Following on the heels of the California Consumer Privacy Act, a bill has been introduced in the New York state legislature that would require businesses to provide consumers with all of their personal information that the business retains or discloses to a third party.
Called the “Right to Know Act of 2019,” Senate Bill 224 was introduced by Sen. Brad Hoylman and has been referred to the New York Senate’s Consumer Protection Committee.
A number of respected compliance experts in the credit and collection industry have pointed to privacy as an area that is expected to receive significant attention from regulators and lawmakers in 2019. Other states may follow the lead of California and New York in giving consumers more access and transparency in how their data is collected and used by businesses, including collection agencies.
Among the information that is to be maintained and made available are:
- The consumer’s name, nicknames, or user names
- Mailing address and email address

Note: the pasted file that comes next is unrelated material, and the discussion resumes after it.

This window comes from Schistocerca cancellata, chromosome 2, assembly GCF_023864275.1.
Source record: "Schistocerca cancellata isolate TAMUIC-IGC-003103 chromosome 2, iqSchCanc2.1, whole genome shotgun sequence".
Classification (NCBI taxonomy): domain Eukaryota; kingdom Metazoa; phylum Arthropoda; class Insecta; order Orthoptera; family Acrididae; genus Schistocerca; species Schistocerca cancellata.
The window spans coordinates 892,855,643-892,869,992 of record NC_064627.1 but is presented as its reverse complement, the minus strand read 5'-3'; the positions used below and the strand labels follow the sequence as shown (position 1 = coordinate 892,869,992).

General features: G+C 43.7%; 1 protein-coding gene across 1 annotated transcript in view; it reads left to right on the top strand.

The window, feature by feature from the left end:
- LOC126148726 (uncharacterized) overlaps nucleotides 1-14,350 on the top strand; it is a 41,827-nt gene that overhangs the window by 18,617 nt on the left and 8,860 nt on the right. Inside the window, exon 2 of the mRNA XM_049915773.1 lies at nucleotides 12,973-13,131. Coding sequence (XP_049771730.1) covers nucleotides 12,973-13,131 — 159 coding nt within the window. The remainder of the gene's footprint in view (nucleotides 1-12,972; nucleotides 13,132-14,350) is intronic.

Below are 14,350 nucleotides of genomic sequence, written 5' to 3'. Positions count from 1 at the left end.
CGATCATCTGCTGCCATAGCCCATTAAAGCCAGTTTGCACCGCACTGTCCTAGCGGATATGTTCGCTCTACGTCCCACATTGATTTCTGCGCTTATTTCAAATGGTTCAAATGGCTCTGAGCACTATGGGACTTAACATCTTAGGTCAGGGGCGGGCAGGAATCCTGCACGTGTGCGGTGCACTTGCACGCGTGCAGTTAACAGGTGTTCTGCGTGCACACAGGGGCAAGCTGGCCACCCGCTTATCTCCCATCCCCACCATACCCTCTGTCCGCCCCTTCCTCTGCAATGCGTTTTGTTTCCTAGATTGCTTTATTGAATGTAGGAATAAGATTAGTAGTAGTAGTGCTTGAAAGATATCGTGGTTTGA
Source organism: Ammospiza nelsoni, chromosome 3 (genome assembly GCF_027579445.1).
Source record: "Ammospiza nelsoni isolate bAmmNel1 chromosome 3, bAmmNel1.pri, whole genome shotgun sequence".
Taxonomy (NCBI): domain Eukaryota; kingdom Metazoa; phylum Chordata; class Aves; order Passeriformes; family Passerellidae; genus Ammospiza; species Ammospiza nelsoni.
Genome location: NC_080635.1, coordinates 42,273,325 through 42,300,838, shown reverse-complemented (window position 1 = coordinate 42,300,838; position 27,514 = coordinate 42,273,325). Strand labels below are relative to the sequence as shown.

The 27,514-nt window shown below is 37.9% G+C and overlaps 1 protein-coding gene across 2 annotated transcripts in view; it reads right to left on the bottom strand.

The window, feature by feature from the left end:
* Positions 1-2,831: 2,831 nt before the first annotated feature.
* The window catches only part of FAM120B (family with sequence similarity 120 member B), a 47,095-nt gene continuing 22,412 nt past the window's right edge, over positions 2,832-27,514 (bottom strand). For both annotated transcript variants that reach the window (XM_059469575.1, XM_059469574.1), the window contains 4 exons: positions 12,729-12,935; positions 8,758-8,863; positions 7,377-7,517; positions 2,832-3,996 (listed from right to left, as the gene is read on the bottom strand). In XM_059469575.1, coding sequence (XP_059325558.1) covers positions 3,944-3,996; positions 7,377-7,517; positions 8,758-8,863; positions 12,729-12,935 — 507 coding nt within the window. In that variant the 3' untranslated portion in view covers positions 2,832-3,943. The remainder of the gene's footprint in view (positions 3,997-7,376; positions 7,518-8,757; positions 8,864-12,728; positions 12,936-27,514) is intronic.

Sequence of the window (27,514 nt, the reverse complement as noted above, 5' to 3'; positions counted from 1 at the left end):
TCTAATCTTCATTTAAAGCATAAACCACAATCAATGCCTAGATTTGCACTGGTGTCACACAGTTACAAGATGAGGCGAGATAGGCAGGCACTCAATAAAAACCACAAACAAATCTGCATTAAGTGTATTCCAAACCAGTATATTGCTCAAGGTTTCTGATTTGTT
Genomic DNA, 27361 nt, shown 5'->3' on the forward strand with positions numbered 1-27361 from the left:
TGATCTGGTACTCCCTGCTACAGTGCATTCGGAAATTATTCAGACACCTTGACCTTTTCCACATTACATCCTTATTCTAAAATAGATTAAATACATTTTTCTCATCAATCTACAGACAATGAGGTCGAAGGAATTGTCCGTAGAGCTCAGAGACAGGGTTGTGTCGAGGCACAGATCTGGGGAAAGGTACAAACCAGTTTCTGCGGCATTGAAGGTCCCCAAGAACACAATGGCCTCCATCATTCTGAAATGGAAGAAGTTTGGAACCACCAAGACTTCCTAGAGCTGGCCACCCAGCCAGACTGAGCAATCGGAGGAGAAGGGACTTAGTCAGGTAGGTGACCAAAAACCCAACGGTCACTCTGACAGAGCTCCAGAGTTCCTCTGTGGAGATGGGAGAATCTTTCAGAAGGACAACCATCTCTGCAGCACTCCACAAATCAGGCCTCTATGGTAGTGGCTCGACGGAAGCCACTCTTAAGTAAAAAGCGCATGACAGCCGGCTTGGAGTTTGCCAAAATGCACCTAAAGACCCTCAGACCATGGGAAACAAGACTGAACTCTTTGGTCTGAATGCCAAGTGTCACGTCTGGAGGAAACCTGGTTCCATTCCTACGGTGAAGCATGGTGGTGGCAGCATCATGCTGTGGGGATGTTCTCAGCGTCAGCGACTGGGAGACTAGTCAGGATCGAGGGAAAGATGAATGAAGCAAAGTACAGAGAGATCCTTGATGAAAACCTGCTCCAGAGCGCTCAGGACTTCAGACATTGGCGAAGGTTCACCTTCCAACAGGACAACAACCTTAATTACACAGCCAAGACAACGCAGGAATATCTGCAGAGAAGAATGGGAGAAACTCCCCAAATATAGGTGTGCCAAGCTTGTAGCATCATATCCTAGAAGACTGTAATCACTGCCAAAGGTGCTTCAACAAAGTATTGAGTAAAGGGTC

- Telephone number
- Account name
- Social Security number, driver’s license number, and passport number
- Date of birth
- The consumer’s height and weight
- Gender, sexual orientation, gender identity
- Race or ethnicity
- Religious affiliation
- Political affiliation
- Professional or employment-related information
- Educational information
- Medial information, including medical conditions
- Financial information, including credit and debit card numbers, account balances, payment history, or other information related to assets, liabilities or general creditworthiness
- Commercial information
- Location information
- Internet or mobile activity information, including IP addresses
- Text, photos, audio or video recordings
- Any information above as it pertains to the consumer’s children